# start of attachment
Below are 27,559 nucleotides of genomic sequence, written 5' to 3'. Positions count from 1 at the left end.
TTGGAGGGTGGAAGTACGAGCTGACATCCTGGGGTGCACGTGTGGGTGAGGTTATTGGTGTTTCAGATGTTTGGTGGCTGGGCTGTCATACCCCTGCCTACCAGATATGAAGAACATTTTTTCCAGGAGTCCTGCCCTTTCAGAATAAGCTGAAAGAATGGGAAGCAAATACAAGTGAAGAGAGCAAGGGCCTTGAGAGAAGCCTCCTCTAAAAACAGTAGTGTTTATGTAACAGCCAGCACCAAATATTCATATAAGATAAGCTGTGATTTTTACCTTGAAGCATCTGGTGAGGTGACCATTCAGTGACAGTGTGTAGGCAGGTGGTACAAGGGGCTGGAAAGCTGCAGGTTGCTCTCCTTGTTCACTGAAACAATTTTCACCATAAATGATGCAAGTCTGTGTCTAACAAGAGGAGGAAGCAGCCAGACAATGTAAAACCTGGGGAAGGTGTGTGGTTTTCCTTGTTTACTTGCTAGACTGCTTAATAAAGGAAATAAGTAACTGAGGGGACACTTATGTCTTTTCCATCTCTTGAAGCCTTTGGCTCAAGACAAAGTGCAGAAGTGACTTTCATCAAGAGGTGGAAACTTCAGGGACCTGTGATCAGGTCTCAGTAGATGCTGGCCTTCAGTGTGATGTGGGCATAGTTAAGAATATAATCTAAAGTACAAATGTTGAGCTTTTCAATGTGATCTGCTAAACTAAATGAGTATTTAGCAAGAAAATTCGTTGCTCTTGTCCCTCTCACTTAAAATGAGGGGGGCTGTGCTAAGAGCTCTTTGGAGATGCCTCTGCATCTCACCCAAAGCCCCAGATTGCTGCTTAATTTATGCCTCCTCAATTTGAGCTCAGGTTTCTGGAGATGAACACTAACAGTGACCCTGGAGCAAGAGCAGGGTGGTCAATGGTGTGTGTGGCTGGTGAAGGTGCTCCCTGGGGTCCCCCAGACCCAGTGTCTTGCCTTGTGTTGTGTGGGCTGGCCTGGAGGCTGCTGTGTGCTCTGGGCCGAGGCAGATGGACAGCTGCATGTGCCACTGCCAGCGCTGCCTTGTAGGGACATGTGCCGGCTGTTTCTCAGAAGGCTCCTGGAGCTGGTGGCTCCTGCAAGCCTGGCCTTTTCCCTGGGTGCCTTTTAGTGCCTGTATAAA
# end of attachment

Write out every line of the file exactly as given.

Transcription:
Below are 27,559 nucleotides of genomic sequence, written 5' to 3'. Positions count from 1 at the left end.
TTGGAGGGTGGAAGTACGAGCTGACATCCTGGGGTGCACGTGTGGGTGAGGTTATTGGTGTTTCAGATGTTTGGTGGCTGGGCTGTCATACCCCTGCCTACCAGATATGAAGAACATTTTTTCCAGGAGTCCTGCCCTTTCAGAATAAGCTGAAAGAATGGGAAGCAAATACAAGTGAAGAGAGCAAGGGCCTTGAGAGAAGCCTCCTCTAAAAACAGTAGTGTTTATGTAACAGCCAGCACCAAATATTCATATAAGATAAGCTGTGATTTTTACCTTGAAGCATCTGGTGAGGTGACCATTCAGTGACAGTGTGTAGGCAGGTGGTACAAGGGGCTGGAAAGCTGCAGGTTGCTCTCCTTGTTCACTGAAACAATTTTCACCATAAATGATGCAAGTCTGTGTCTAACAAGAGGAGGAAGCAGCCAGACAATGTAAAACCTGGGGAAGGTGTGTGGTTTTCCTTGTTTACTTGCTAGACTGCTTAATAAAGGAAATAAGTAACTGAGGGGACACTTATGTCTTTTCCATCTCTTGAAGCCTTTGGCTCAAGACAAAGTGCAGAAGTGACTTTCATCAAGAGGTGGAAACTTCAGGGACCTGTGATCAGGTCTCAGTAGATGCTGGCCTTCAGTGTGATGTGGGCATAGTTAAGAATATAATCTAAAGTACAAATGTTGAGCTTTTCAATGTGATCTGCTAAACTAAATGAGTATTTAGCAAGAAAATTCGTTGCTCTTGTCCCTCTCACTTAAAATGAGGGGGGCTGTGCTAAGAGCTCTTTGGAGATGCCTCTGCATCTCACCCAAAGCCCCAGATTGCTGCTTAATTTATGCCTCCTCAATTTGAGCTCAGGTTTCTGGAGATGAACACTAACAGTGACCCTGGAGCAAGAGCAGGGTGGTCAATGGTGTGTGTGGCTGGTGAAGGTGCTCCCTGGGGTCCCCCAGACCCAGTGTCTTGCCTTGTGTTGTGTGGGCTGGCCTGGAGGCTGCTGTGTGCTCTGGGCCGAGGCAGATGGACAGCTGCATGTGCCACTGCCAGCGCTGCCTTGTAGGGACATGTGCCGGCTGTTTCTCAGAAGGCTCCTGGAGCTGGTGGCTCCTGCAAGCCTGGCCTTTTCCCTGGGTGCCTTTTAGTGCCTGTATAAA